Tuesday, August 21, 2012

Lecture: 'Blue Coats Under the Big Sky'

After the Civil War, several Union generals went west to subdue and remove Indians, notably in the 1876-77 campaigns in Montana.

"Battles throughout the Northern Rockies and Northern Plains within those months were fateful for both United States expansion and the lives of thousands of American Indians," according to the Nez Perce National Historic Trail, which is co-sponsoring a program at 7 p.m. Wednesday in Missoula.

Tate Jones, executive director of the Rocky Mountain Museum of Military History (RMMMH) at Fort Missoula, will give the talk, entitled "Blue Coats Under the Big Sky." It is being held on the front lawn of the museum.

Subjects include George Armstrong Custer, Gettysburg veteran and Big Hole battle commander Col. John Gibbon (photo), Fort Missoula founder Capt. Charles Rawn, New England Civil War volunteer and later U.S. Army Commander in Chief General Nelson Miles, and Army of the Potomac field commander Gen. Oliver O. Howard.

After the Civil War, Howard headed the Freedman's Bureau for assistance to freed slaves and engaged in action against the “non-treaty” Nez Perce in 1877.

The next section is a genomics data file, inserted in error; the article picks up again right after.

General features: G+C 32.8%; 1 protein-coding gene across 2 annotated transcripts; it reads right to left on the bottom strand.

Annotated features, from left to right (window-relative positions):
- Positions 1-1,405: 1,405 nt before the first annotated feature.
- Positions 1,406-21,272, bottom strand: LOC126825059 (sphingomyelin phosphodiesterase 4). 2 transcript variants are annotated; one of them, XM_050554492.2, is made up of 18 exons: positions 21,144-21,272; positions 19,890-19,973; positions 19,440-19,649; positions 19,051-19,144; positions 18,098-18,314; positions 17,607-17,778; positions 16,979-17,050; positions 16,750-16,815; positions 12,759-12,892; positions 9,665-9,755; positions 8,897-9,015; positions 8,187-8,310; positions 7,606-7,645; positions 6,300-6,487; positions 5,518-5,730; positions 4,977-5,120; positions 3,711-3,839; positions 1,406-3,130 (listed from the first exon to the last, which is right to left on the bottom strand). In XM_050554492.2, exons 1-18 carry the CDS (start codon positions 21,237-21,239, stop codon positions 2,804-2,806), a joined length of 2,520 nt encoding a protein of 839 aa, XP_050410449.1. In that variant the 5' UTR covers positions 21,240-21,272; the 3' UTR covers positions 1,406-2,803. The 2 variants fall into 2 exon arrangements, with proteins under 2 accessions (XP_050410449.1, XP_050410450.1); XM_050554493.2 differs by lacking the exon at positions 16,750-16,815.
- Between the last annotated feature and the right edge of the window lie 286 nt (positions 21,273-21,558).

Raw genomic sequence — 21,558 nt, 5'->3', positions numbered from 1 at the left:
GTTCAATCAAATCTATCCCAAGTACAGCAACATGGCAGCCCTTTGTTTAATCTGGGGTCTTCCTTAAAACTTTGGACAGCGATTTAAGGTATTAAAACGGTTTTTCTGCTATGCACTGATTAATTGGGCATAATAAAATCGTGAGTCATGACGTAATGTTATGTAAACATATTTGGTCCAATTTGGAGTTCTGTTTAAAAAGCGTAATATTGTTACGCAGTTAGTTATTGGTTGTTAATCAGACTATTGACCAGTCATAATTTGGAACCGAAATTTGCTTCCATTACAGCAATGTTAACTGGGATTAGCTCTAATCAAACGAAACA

Jones told the Picket that the generals came out of the Civil War "determined there would be one central government" and an end to Western conflicts.

Howard, Jones said, had a somewhat humanitarian, but patriarchal view of the Native Americans. According to Jones, Gibbon was a competent workaday soldier, and "Custer got all the press but Miles did most of the work."

Miles played a major role in the Indian Wars and intercepted Chief Joseph and the Nez Perce in 1877. The campaign of scouring the West of Indians effectively ended with the massacre at Wounded Knee in 1890. Miles was not directly involved with that incident and criticized the commander.

Generals out West had much more local autonomy then under the Union command structure during the Civil War, said Jones. Soldiers from Fort Missoula participated in the 1877 campaign.

The national historic trail follows the 1,170 mile route of the 1877 war and flight of the Nez Perce.

More details on the program


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